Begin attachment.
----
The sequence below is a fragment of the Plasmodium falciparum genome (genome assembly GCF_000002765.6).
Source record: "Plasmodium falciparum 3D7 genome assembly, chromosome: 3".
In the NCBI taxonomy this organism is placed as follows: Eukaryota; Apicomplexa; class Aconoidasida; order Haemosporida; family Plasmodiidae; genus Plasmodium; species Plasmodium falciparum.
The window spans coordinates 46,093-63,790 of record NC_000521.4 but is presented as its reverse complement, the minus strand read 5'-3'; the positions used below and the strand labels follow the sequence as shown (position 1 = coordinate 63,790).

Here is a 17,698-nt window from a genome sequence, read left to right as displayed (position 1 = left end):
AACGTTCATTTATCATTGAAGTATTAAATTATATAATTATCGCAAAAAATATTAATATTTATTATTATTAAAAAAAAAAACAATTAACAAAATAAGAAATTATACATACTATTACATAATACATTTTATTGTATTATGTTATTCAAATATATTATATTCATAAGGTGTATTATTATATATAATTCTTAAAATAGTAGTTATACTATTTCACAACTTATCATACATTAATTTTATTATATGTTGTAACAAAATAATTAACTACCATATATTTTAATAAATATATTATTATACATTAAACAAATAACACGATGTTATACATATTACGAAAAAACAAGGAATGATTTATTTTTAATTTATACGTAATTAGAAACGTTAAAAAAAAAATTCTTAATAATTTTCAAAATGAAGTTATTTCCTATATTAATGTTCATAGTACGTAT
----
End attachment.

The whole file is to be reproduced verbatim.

The sequence below is a fragment of the Plasmodium falciparum genome (genome assembly GCF_000002765.6).
Source record: "Plasmodium falciparum 3D7 genome assembly, chromosome: 3".
In the NCBI taxonomy this organism is placed as follows: Eukaryota; Apicomplexa; class Aconoidasida; order Haemosporida; family Plasmodiidae; genus Plasmodium; species Plasmodium falciparum.
The window spans coordinates 46,093-63,790 of record NC_000521.4 but is presented as its reverse complement, the minus strand read 5'-3'; the positions used below and the strand labels follow the sequence as shown (position 1 = coordinate 63,790).

Here is a 17,698-nt window from a genome sequence, read left to right as displayed (position 1 = left end):
AACGTTCATTTATCATTGAAGTATTAAATTATATAATTATCGCAAAAAATATTAATATTTATTATTATTAAAAAAAAAAACAATTAACAAAATAAGAAATTATACATACTATTACATAATACATTTTATTGTATTATGTTATTCAAATATATTATATTCATAAGGTGTATTATTATATATAATTCTTAAAATAGTAGTTATACTATTTCACAACTTATCATACATTAATTTTATTATATGTTGTAACAAAATAATTAACTACCATATATTTTAATAAATATATTATTATACATTAAACAAATAACACGATGTTATACATATTACGAAAAAACAAGGAATGATTTATTTTTAATTTATACGTAATTAGAAACGTTAAAAAAAAAATTCTTAATAATTTTCAAAATGAAGTTATTTCCTATATTAATGTTCATAGTACGTAT